At least once  every  six  months  after a management plan is in effect, each
LEA  must  conduct periodic surveillance  in each school building  that contains
ACBM.  The person conducting  periodic  surveillance,  the monitor,  does not have
to be  an accredited inspector.   However, the monitor  should  be  familiar with
the  school building in order to be  able  to  accurately perceive any changes in
the  condition  of  all  ACBM  that  is  identified  in  the  management  plan.    A
custodian or  maintenance  worker may be  a suitable monitor.   The monitor must
record  the  date  of the  surveillance,  his  or  her  name,  and any observable
changes  in  the condition  of  the material  (e.g.,  water damage).   The monitor
must submit a copy of this information to the LEA's Designated Person, who must
include these records in the management plan [Section 763.92(b)].

     It  would be very beneficial to  have  the  .same  individual  conduct these
surveillance  activities because the  same  person  would be  much more  likely to
notice changes  in  the  condition of  ACBM.   If a person who is unfamiliar with
the  school building conducts  periodic  surveillance,  he or she needs to look at
the  records   of the most recent  periodic  surveillance  and  the  most  recent
inspection or  reinspection.    This  review  will  help  the  monitor detect  any
changes in the condition of ACBM in the building that have  occurred.

REINSPECTIONS

     At least once every three years  after a management plan is in effect, each
LEA  must  have  an accredited  inspector  reinspect  all  friable  and non-friable
ACBM, and  have the accredited inspector  reassess  specific materials  in each
school building [Section  763.85(b)].    Reinspections help  keep  track  of  the
physical condition  of  the ACBM.  In the  event  that  no asbestos was found in a
specific school building  during  the initial inspection, reinspection of that
building is not required.

     As  stated  above,   to ensure  that  the  condition  of  ACBM  is scrutinized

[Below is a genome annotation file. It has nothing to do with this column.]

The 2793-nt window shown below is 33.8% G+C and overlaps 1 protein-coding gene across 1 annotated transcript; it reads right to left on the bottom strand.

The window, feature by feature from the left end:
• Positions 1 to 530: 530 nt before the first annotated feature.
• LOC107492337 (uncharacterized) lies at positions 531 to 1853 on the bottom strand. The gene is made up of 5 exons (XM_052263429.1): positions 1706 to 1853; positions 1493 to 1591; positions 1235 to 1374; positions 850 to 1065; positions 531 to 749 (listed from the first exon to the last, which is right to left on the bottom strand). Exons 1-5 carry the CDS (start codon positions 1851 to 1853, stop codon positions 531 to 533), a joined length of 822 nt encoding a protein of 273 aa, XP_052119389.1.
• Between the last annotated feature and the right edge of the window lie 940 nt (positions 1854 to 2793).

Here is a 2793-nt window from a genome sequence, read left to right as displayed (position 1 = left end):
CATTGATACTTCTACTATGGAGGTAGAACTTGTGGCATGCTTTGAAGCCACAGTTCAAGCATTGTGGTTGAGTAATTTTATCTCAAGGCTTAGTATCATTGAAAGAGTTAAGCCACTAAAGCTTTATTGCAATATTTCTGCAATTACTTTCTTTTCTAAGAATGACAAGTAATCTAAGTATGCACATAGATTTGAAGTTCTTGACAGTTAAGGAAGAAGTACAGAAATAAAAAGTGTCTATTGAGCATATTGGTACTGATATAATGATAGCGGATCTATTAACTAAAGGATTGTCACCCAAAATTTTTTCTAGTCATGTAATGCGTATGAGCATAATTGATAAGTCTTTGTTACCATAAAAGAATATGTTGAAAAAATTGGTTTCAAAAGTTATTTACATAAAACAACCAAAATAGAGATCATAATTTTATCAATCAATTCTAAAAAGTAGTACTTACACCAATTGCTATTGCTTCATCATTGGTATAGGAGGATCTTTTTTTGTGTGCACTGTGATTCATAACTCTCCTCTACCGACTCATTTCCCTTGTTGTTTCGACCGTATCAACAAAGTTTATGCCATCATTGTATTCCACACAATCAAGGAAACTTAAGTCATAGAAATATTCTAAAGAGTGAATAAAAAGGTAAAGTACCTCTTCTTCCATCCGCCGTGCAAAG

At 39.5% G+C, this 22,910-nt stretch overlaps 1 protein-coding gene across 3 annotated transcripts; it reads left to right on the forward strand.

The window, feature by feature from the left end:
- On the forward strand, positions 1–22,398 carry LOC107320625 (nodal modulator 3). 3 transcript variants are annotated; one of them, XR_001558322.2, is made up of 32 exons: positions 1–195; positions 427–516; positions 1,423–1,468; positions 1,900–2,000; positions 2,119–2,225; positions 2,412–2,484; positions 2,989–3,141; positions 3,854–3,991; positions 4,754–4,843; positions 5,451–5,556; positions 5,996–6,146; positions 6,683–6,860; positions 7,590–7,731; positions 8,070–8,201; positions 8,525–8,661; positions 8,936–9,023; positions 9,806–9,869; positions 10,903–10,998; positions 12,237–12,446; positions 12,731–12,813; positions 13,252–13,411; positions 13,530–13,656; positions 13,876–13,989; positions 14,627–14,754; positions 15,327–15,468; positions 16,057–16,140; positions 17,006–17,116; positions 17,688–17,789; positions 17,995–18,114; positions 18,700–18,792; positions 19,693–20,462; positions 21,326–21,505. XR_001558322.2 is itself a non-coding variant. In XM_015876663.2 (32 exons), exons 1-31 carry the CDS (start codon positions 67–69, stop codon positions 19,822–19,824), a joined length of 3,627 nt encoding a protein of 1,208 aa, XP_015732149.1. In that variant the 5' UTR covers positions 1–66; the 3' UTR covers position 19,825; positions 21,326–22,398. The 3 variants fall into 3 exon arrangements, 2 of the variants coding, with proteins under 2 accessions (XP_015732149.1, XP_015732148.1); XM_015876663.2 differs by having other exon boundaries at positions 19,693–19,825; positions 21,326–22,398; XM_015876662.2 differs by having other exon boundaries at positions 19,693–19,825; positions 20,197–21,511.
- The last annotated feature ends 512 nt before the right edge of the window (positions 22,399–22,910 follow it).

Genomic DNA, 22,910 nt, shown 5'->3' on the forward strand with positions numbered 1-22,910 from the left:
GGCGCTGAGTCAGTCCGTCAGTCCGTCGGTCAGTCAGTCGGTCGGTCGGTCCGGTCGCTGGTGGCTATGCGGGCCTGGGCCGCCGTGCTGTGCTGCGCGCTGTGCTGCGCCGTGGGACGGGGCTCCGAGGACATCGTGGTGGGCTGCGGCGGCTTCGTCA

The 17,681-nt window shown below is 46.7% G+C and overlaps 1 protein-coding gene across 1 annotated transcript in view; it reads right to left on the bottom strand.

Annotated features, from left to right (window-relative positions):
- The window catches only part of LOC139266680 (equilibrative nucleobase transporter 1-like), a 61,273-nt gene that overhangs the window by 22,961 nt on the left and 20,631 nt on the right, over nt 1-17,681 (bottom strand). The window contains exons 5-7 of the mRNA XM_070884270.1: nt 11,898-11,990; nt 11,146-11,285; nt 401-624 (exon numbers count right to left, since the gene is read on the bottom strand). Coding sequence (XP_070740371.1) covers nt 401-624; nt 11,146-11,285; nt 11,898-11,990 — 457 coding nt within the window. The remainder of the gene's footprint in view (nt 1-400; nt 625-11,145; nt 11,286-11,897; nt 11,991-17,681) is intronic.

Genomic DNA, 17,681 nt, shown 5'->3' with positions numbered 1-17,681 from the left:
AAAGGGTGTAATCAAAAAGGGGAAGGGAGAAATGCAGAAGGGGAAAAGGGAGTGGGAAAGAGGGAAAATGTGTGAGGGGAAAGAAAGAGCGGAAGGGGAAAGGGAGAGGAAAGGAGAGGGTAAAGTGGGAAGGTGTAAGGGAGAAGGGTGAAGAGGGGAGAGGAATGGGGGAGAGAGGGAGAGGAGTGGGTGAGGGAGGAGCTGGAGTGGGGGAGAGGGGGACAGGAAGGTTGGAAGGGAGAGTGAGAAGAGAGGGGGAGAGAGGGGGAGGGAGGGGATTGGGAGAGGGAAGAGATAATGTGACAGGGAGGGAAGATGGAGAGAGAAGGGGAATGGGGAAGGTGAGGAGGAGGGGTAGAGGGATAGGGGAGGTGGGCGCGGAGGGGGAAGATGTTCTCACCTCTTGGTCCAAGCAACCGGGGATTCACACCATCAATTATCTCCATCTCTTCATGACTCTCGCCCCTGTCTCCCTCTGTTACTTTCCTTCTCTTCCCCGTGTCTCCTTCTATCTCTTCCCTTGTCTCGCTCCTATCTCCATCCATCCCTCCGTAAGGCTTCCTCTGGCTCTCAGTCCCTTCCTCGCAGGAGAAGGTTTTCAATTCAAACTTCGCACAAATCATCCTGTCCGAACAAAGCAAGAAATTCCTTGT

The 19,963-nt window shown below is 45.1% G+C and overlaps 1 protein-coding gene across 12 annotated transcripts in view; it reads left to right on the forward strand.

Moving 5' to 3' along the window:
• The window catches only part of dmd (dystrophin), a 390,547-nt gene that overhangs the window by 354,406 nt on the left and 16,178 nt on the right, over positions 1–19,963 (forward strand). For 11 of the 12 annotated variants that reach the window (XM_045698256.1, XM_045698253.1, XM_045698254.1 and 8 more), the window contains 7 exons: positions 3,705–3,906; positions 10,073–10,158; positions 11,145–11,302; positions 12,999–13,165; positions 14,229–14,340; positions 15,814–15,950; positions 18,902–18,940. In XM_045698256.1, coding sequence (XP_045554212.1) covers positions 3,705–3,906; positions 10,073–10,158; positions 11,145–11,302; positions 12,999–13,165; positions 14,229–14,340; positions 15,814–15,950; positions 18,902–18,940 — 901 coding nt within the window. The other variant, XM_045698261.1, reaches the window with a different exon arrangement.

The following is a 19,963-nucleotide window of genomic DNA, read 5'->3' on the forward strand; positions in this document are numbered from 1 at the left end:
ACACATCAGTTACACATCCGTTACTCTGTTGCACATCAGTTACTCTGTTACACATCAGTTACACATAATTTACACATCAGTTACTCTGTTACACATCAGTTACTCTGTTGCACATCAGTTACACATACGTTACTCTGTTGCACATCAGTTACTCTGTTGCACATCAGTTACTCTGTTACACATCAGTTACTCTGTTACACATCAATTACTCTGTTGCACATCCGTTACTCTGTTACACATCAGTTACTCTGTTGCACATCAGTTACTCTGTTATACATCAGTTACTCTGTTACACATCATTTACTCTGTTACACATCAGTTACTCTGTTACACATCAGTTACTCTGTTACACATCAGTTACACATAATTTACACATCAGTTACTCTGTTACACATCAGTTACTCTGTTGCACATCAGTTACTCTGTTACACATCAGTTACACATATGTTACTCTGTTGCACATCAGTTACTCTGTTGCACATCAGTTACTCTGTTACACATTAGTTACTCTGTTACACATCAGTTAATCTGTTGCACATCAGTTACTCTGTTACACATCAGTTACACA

adequately,   an  accredited   inspector  must  perform  all  reinspections  and
reassessments.  The primary purpose  of the initial inspection is to locate all
ACBM.   Each  reinspection  provides  an opportunity  to  identify and respond to
changes  in  the  condition of  ACBM.    Results  of  these reinspections  must be
included in the school's management plan.
                                      23

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                  CHAPTER 8 - ASSURE PROPER TRAINING AND AWARENESS
TRAINING OF CUSTODIAL AND MAINTENANCE WORKERS

     Before implementing the operations, maintenance,  and  repair  provisions  of
the management  plan,  the LEA must  ensure  that all members of  its  maintenance
and   custodial   staff  (custodians,  electricians,  heating/air   conditioning
engineers,   plumbers,  etc.)  who  may work  in a  building  that contains  ACBM
receive general  awareness  training of at  least  2 hours'  duration,  whether  or
not they are  required to work with ACBM.  New custodial staff  and maintenance
employees who are hired after the implementation of the management plan must  be
trained within  60 days  after  commencement of employment  [Section  763.92(a)].
Training must include at least these elements:

          •    Information  regarding  asbestos and  its  various  uses
               and forms;

          •    Information on health effects associated with asbestos
               exposure;

          •    Locations  of ACBM  identified throughout each  school
               building in which they work;

          •    Recognition of damage, deterioration,  and delamination
               of ACBM;

          •    The name  and telephone number of  the  LEA's Designated
               Person; and

          •    The availability and location of the management plan.

     The LEA  must ensure that  members  of  its maintenance and  custodial staff
who conduct any activities  that may result  in the  disturbance  of ACBM receive
the awareness  training outlined  above,  plus  14  hours  of additional training
covering [Section 763.92(a)(2)]:

          •    proper methods of handling ACBM;

          •    the use of respiratory protection;

          •    other personal protection measures; and